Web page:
IT Leaders Lack Confidence in IoT Security Plans – Security Boulevard

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There is a significant lack of confidence among IT leaders regarding their internet-of-things (IoT) security plans, according to a Viakoo survey of 150 U.S. IT leaders.

While 95% of IT leaders reported having IoT security plans in place, only 51% expressed confidence in their effectiveness. Moreover, over two-thirds of respondents wish they had approached their security plans differently to address vulnerabilities more swiftly.

The survey also highlighted key gaps in current IoT security strategies. Despite recognizing the importance of agentless security solutions, only 35% of IT leaders feel successful in implementing them.

Additionally, there is a growing concern over the escalating threat landscape, with data breaches, ransomware attacks and supply chain attacks ranking among the top emerging IoT threats.

To address these challenges, IT leaders are planning to ramp up investment in security stacks. However, the survey reveals a significant lack of knowledge and confidence among boards, with only 63% feeling adequately informed about IoT security to make informed decisions.

John Gallagher, vice president of Viakoo Labs at Viakoo, said organizations gain confidence when they can see that there is a complete process from finding vulnerabilities to remediating them and are able to do so quickly.

“With IoT device and application systems, organizations should use application-based discovery so that they can have a highly accurate starting point for assessing IoT vulnerabilities and a clear path to remediating vulnerabilities one application at a time,” he explained.

App-Based Asset Discovery for IoT

The survey revealed that starting with network-based asset discovery allowed many organizations to see that they were swimming in low-accuracy data and missing the tightly coupled device and application nature of IoT security.

Gallagher advises that, instead of going “a mile wide and an inch deep” with network-based asset discovery, organizations should start with application-based asset discovery that will show with high accuracy the combined device and application threats within an IoT system.

“By starting at an application level, organizations will more quickly reduce their IoT attack surface and deliver board-worthy results on IoT remediation,” he said.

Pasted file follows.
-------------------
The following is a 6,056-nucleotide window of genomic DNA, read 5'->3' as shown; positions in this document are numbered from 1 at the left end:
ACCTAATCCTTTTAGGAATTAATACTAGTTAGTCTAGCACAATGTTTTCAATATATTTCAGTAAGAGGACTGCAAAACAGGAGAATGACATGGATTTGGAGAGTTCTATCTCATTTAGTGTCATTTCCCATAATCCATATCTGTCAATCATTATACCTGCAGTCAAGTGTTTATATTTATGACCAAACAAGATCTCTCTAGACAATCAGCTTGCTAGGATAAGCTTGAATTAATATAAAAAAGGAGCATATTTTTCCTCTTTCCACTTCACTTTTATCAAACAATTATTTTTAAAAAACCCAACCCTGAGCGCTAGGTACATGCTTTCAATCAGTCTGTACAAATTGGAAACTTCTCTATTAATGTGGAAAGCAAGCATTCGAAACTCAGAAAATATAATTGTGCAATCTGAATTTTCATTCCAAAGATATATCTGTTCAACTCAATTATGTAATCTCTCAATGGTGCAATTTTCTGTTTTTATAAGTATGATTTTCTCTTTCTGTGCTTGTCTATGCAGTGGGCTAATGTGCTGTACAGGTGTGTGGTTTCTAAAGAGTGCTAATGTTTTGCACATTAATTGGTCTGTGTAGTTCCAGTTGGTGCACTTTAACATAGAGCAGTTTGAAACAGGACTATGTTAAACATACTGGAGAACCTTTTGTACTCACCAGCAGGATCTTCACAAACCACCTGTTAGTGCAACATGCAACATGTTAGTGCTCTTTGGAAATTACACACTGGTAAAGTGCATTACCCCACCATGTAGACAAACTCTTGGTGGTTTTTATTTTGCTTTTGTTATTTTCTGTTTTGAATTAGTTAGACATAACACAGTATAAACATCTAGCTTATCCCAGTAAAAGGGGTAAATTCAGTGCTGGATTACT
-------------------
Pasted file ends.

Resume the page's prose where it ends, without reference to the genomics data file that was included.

Sarah Jones, cyber threat intelligence research analyst at Critical Start, said the expanding realm of IoT devices faces a critical security challenge due to weak practices, rendering them vulnerable on multiple fronts.

“This vulnerability is evident in several areas: Firstly, default passwords, often unchanged and easily guessed, serve as an invitation for brute-force attacks,” she said.

Secondly, resource limitations such as processing power impede timely software updates, providing attackers with windows of opportunity to exploit known vulnerabilities.

“Thirdly, the scarcity of resources in many devices hampers the implementation of robust security measures like encryption, while the absence of user interfaces on some devices complicates monitoring and adjustment of settings,” Jones explained.

Moreover, insecure communication channels, characterized by unencrypted data transfer and outdated protocols, expose sensitive information and render devices susceptible to known exploits.

“Fragmented management across diverse ecosystems and limited visibility into device activity also pose challenges in implementing consistent security policies and addressing issues promptly,” she said.

In this dynamic landscape, evolving threats present an added layer of complexity as attackers continually devise new methods to exploit vulnerabilities, necessitating a constant struggle to stay ahead.

She pointed out the compromise of IoT devices can fuel the creation of botnets, amplifying the scale and impact of malicious activities such as distributed denial-of-service (DDoS) attacks.

John Bambenek, president at Bambenek Consulting, said network segmentation of uncontrolled or undercontrolled devices is usually one of the key oversights in many organizations.

“Making sure the manufacturer is monitored for software updates and patches being released is both an important and cheap mechanism to ensure security,” he explained.

Many of these devices also support logging to a SIEM, and those logs can then be used to write detection rules to find compromises as they occur so remediation can be quick.

He explained that the best tools professionals have in discussing IoT are case studies of near-peers who have run into issues and to convert the discussion from a technical perspective to risk.

“Boards are never going to understand the nuances of an embedded operating system, but they can understand that a competitor had an IoT breach that led to someone kicking over Active Directory and the company being down for days, causing lost revenue,” Bambenek said. “Show that the risks have been realized by others and at what cost.”

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